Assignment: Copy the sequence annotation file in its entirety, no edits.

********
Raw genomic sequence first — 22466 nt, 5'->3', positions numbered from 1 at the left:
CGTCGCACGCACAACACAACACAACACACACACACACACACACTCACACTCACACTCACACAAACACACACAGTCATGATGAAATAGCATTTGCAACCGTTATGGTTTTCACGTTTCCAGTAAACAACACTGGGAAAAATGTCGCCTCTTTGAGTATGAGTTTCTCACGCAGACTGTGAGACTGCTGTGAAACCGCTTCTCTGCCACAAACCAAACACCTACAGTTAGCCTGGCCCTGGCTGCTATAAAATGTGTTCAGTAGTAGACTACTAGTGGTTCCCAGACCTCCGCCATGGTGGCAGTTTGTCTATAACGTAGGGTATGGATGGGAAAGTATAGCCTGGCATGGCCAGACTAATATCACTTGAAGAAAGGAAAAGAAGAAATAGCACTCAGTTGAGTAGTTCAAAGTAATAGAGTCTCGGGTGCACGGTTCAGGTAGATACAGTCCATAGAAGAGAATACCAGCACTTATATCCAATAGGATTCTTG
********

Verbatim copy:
Raw genomic sequence first — 22466 nt, 5'->3', positions numbered from 1 at the left:
CGTCGCACGCACAACACAACACAACACACACACACACACACACTCACACTCACACTCACACAAACACACACAGTCATGATGAAATAGCATTTGCAACCGTTATGGTTTTCACGTTTCCAGTAAACAACACTGGGAAAAATGTCGCCTCTTTGAGTATGAGTTTCTCACGCAGACTGTGAGACTGCTGTGAAACCGCTTCTCTGCCACAAACCAAACACCTACAGTTAGCCTGGCCCTGGCTGCTATAAAATGTGTTCAGTAGTAGACTACTAGTGGTTCCCAGACCTCCGCCATGGTGGCAGTTTGTCTATAACGTAGGGTATGGATGGGAAAGTATAGCCTGGCATGGCCAGACTAATATCACTTGAAGAAAGGAAAAGAAGAAATAGCACTCAGTTGAGTAGTTCAAAGTAATAGAGTCTCGGGTGCACGGTTCAGGTAGATACAGTCCATAGAAGAGAATACCAGCACTTATATCCAATAGGATTCTTG